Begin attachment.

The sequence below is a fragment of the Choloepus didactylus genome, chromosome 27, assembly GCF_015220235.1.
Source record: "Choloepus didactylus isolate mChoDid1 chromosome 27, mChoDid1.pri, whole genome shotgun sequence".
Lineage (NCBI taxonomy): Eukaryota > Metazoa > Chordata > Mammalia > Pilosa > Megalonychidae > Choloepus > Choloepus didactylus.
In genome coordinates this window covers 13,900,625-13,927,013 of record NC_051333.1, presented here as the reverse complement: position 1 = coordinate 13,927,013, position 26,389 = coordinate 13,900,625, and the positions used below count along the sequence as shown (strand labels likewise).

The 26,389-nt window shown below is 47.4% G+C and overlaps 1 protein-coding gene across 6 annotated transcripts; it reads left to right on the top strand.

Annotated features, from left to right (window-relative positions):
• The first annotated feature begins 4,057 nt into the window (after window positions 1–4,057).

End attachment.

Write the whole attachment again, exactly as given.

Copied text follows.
The sequence below is a fragment of the Choloepus didactylus genome, chromosome 27, assembly GCF_015220235.1.
Source record: "Choloepus didactylus isolate mChoDid1 chromosome 27, mChoDid1.pri, whole genome shotgun sequence".
Lineage (NCBI taxonomy): Eukaryota > Metazoa > Chordata > Mammalia > Pilosa > Megalonychidae > Choloepus > Choloepus didactylus.
In genome coordinates this window covers 13,900,625-13,927,013 of record NC_051333.1, presented here as the reverse complement: position 1 = coordinate 13,927,013, position 26,389 = coordinate 13,900,625, and the positions used below count along the sequence as shown (strand labels likewise).

The 26,389-nt window shown below is 47.4% G+C and overlaps 1 protein-coding gene across 6 annotated transcripts; it reads left to right on the top strand.

Annotated features, from left to right (window-relative positions):
• The first annotated feature begins 4,057 nt into the window (after window positions 1–4,057).